Campaign Against the Arms Trade spokesperson Andrew Smith looks at alternative industries for the Clyde in a post-Trident landscape
“THAT’S all well and good, but what about the jobs?”
It feels like it misses the point, but it’s a familiar argument to those of us who argue against Trident or arms exports.
Of course, these are primarily moral issues, but those of us arguing for the removal of Trident have to work in the current political context and that means having answers to the tricky questions. The issue is coming to the fore again, as MPs prepare to vote on Trident replacement.
What would happen to these workers? What would a demilitarised Clyde look like?
Jobs are one of the main justifications the government offers when asked why it supports renewing nuclear weapons or selling arms to dictatorships, and it’s one of the main reasons that many trade unions have been reluctant to support disarmament .
One area in which the jobs issue is particularly pertinent is the Clyde, which is home to around 6,000 arms company jobs, with a further 4,500 Ministry of Defence (MoD) personnel working at Faslane. What would happen to these workers? What would a demilitarised Clyde look like?
A new report from Campaign Against Arms Trade (CAAT) argues that because of its location, as well as the engineering skills and infrastructure that already exist, the Clyde could become a global leader in wave technology.
The Scottish government already has a target of generating the equivalent of 100 per cent of Scottish electricity consumption from renewables by 2020. Despite cuts to subsidies from Westminster, progress has been good.
A new report from Campaign Against Arms Trade (CAAT) argues that because of its location, as well as the engineering skills and infrastructure, the Clyde could become a global leader in wave technology.
Between 2008 and 2014, Scottish renewable energy generation increased from 22 per cent of consumption to 50 per cent , one year ahead of schedule. We want that to continue, but it will take investment and support.
Wave power is currently viewed as high risk. One reason given for the lack of investment by private companies is that companies of the type that are willing to take on such risks – venture capital – do so based on the hope of high rewards relatively quickly.
However, the returns from investment in wave power would come much further in the future. In late 2014, the Offshore Renewable Energy Catapult report estimated that wave power needed investment of £200m to move designs towards further commercialisation , then further investment to fund the first wave farms.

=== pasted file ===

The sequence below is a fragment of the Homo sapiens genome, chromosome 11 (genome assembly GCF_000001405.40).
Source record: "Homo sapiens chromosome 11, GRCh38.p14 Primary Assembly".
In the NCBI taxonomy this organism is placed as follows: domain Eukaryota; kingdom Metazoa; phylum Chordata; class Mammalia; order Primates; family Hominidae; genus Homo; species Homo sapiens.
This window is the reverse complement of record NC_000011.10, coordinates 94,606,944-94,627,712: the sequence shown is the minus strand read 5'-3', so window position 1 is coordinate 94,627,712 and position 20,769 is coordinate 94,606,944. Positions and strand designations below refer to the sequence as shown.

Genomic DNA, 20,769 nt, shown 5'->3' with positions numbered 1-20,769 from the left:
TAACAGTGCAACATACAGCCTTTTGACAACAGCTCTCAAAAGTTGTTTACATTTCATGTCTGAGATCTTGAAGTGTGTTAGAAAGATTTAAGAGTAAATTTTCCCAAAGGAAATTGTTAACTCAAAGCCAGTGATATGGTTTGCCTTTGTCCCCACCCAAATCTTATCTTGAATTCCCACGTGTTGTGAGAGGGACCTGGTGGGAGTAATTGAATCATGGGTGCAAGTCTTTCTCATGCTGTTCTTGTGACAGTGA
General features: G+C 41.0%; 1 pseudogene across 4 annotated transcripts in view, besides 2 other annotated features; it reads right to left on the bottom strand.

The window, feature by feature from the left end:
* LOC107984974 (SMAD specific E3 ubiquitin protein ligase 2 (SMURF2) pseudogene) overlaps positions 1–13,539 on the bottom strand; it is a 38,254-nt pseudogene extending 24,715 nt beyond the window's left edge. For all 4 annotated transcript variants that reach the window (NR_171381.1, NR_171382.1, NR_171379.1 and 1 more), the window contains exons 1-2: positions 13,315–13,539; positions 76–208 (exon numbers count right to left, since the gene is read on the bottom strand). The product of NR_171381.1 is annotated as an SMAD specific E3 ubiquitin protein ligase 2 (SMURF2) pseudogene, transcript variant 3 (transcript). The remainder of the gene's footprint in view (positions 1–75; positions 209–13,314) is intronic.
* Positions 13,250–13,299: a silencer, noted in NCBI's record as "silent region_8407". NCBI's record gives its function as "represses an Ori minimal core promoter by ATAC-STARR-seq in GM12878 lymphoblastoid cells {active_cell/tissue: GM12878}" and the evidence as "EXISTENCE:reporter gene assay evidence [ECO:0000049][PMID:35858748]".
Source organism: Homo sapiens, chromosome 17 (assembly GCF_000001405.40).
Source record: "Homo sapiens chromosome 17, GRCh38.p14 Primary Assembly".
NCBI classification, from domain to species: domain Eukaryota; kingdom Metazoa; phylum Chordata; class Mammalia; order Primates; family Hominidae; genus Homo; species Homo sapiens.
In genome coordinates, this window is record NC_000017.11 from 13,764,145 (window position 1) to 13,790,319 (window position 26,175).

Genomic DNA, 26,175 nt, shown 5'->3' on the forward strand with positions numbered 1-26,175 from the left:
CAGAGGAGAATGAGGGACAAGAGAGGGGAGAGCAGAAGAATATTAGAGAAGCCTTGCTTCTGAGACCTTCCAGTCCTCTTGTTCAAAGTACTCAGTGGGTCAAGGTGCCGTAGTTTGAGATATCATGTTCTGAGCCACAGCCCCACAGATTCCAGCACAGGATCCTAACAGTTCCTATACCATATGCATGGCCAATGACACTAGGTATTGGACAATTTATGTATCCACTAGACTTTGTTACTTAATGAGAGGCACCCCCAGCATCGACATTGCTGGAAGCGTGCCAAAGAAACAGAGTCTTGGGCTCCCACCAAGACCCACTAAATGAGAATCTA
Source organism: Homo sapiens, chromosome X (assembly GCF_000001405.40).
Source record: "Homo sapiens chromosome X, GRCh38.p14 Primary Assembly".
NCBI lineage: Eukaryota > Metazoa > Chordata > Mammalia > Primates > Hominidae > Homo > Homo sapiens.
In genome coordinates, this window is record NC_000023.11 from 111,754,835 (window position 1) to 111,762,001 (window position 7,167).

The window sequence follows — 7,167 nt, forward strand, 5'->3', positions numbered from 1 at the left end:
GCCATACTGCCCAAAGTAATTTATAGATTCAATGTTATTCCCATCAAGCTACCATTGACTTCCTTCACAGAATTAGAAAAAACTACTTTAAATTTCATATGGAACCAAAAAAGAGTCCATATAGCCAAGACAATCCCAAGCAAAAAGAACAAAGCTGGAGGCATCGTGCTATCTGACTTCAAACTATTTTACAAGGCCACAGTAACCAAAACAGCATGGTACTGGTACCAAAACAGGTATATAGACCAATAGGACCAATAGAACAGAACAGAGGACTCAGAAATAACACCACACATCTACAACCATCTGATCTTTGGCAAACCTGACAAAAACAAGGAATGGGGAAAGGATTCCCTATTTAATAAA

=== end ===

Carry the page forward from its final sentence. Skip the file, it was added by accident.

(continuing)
This may sound like a lot of money but it’s less than the cost of a single Type 26 Frigate, of which the UK Government has already committed to build eight on the Clyde.
Trident and arms sales are not economic necessities, they are a choice. The several thousand jobs that could be created in the wave and tidal industries on the Clyde would more than offset job losses that would come from removing Trident and ending arms exports.
But if wave and tidal become more mature technologies, there is far bigger potential. The Carbon Trust estimates that the UK could capture 22 per cent of the global market between 2010 and 2050, which would be worth a cumulative £76bn .
If wave and tidal become more mature technologies, there is big potential. The Carbon Trust estimates that the UK could capture 22% of the global market between 2010 and 2050.
Ultimately the UK Government has a choice to make about the kind of society it wants to build. By halving the military procurement bill the UK could save around £7bn per year, with an additional £700m being saved by ending arms export subsidies.
This money could make a huge impact when it comes to developing the green economy. These changes would not just transform industrial policy, they would also lead to a radical, transformative change across our society.
The contrast between the waste and destruction of the arms trade and the potential benefits of the renewable energy sector is stark. The arms trade thrives on war, conflict and insecurity, with devastating consequences around the world.
In comparison, an investment in wave power and other renewable energy sources would show a shift in mentality and could create hundreds of thousands of new and positive jobs, as well as allowing Scotland and/or the UK to use its influence positively.
This change will need investment and concerted effort from all levels of government.
But it won’t happen without pressure, and so there is a role for all of us if we are to make the government shift priorities, create more and better jobs, and build a safer world for us all.
Picture courtesy of Robert Brown